The BBC, Channel 4, Paramount and UKTV are to join forces to tackle the current production management skills gap facing the UK TV industry.

Line producers, production managers and production coordinators are regularly cited as one of the most difficult roles for independent production companies to recruit to.

At the same time there is increasing demand due to the growth of productions in the UK and the increased requirements on production management such as managing COVID protocols and albert certification.

The broadcasters participating in the scheme are each creating a specific Production Management Skills Fund which will be used to boost the volume of production management skills and capacity in the sector.

The intention is to ease the short-term strain in production management and help build a longer-term talent pool. Collectively the broadcasters are committing £1m over the next 12 months.

Production companies will be able to draw on the PM Skills Fund to support additional roles including a ‘step up’ role for a more junior production manager or coordinator to work alongside and learn from a more experienced role and helping those with transferable skills from another industry like events or theatre management to move into production management.

The participating broadcasters will use their PM Skills Funds to contribute at least 50% of the salaries of these additional roles for the duration of a production. Where possible, they will prioritise diverse talent, smaller and medium sized indies, and those based in the Nations and Regions.

The broadcaster investment would complement existing production management training in the sector and create a pipeline of opportunities for new recruits.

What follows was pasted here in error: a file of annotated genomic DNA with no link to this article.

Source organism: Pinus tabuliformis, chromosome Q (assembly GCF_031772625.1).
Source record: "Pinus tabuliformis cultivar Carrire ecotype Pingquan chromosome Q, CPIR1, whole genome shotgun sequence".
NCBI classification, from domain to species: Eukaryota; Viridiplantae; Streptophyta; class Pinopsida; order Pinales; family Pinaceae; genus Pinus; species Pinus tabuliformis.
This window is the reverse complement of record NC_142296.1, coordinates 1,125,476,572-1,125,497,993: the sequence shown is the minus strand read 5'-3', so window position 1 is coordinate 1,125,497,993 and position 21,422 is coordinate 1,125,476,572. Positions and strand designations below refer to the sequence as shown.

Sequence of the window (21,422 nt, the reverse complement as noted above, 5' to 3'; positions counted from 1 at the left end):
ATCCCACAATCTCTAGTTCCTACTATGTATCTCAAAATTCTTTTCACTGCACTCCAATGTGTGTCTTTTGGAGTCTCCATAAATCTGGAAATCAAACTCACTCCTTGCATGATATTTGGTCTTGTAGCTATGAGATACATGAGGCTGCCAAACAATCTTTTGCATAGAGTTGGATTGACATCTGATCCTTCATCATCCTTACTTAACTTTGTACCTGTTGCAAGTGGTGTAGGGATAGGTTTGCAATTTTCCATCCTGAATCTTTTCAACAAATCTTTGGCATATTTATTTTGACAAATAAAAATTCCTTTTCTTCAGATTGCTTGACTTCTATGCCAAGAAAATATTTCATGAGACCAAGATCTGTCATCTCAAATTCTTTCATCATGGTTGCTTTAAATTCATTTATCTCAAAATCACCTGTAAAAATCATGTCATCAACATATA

Each broadcaster will run the system according to their own strategic priorities and will distribute their money separately. This funding will be available from April 2022.

As well as the PM Skills Fund, the broadcasters have agreed to collaborate on outreach and engagement, working with other relevant industry organisations to market production management as a career.

Any producer who has a commission from one of the participating broadcasters should contact them directly if they have a candidate that fits this criteria and would be additional to their production team. Each broadcaster will make their decisions based on merit and strategic priority.

David Pembrey, Chief Operating Officer, BBC Content, said: “Production management is a highly-skilled and vital part of our industry. We want this funding to make a positive difference to productions who we know are managing increased requirements – as well as help develop the next generation of production management talent.”

Clare Brown, Controller Production Finance, Channel 4 said: “As a former production manager myself, I know that PMs and PCs are at the heart of a production and integral to its success. Funded from 4Skills, this fund will help to develop and sustain that production management talent pool which is so critical to the continued growth of production in the UK.”

Nan Whittingham, Vice President, Production UK, Paramount, said: “Production Managers are vital to our industry; content can’t be created without finding and retaining top-class production management talent. This dedicated initiative is a major priority for us, and we’re delighted to work with our broadcast partners on it. It will support Paramount’s own learning, development, and skills gaps funding as announced by Ben Frow last year.”

Richard Watsham, Director of Commissioning, UKTV: “Production management is a vital and long undervalued part of our industry and the skills gap in this area impacts us all. It’s something we should take seriously, acting swiftly to rectify. The essential funding announced today will help, but we must continue to monitor progress and take further action as appropriate to ensure the incredible creativity of British production is protected.”

Jon Creamer

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